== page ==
The international business (IB) literature has always analyzed multinational enterprises (MNEs) as firms that internalize market transactions across national borders. Over the last few decades, these firms have evolved from vertically integrated organizations to network orchestrators that coordinate geographically dispersed economic activities. In other words, they are the primal actors within global value chains (GVCs). Despite the commonality of their objects of study, the incorporation of GVC research into mainstream IB remains embryonic and fragmented. This review uses the lens of the eclectic paradigm to funnel disconnected strands of the GVC governance literature from multiple disciplines into a coherent framework. Based on a systematic examination of 143 theoretical and empirical studies, we scrutinize the theory, methods and empirical evidence to promote a more structured integration of GVC governance into future IB research.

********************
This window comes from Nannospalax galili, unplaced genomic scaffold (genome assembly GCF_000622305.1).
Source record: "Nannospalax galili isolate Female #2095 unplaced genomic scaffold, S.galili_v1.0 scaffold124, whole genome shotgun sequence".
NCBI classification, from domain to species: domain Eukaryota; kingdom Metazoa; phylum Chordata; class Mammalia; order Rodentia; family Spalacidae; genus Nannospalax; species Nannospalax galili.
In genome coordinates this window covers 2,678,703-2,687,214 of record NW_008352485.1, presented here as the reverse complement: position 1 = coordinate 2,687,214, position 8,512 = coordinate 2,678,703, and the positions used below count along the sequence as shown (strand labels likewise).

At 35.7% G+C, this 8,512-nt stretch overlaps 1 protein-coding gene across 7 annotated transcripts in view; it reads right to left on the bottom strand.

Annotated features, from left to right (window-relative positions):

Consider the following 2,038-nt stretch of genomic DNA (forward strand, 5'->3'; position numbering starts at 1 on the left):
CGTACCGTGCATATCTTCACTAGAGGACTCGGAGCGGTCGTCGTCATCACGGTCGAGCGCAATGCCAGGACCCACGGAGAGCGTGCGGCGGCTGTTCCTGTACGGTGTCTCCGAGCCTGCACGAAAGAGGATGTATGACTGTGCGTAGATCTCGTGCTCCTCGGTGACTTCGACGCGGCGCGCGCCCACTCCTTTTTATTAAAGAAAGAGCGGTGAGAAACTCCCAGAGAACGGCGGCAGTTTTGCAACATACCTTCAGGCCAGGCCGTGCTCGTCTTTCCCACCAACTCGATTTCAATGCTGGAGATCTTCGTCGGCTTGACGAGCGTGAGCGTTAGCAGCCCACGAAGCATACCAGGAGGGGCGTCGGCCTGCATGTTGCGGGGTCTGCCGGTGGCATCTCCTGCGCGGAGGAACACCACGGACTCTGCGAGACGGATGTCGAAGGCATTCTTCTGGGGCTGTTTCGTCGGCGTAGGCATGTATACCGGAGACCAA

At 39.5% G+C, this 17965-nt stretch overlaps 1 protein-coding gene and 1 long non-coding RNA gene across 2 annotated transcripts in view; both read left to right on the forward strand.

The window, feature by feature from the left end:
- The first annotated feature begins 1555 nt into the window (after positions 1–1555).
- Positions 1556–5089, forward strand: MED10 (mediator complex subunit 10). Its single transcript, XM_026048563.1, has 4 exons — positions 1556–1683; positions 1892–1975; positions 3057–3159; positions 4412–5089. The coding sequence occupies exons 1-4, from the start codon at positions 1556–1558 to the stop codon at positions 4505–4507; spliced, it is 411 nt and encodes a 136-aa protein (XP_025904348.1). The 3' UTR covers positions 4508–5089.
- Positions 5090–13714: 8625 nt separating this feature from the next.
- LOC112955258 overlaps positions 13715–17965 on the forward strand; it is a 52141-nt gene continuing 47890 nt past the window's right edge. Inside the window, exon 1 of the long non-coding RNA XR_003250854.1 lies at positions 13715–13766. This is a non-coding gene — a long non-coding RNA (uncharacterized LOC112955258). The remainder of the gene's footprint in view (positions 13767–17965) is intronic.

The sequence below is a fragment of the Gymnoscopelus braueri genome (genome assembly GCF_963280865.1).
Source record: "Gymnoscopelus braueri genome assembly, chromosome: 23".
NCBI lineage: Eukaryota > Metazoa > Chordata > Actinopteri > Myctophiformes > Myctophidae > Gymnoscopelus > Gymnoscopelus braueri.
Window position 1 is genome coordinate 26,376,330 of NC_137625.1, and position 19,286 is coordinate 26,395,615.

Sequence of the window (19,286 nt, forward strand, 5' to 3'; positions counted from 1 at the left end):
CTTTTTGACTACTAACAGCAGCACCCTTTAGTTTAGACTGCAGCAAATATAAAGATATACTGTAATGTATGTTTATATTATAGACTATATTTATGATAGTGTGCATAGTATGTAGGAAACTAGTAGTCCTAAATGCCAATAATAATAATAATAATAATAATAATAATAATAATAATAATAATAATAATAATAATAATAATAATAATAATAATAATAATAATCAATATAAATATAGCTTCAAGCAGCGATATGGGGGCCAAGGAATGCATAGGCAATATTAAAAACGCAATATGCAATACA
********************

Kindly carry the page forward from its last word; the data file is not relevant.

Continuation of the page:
Bibliographical notePublished online: December 24, 2019
- Eclectic paradigm
- Global factory
- Global value chains
- Multinational enterprises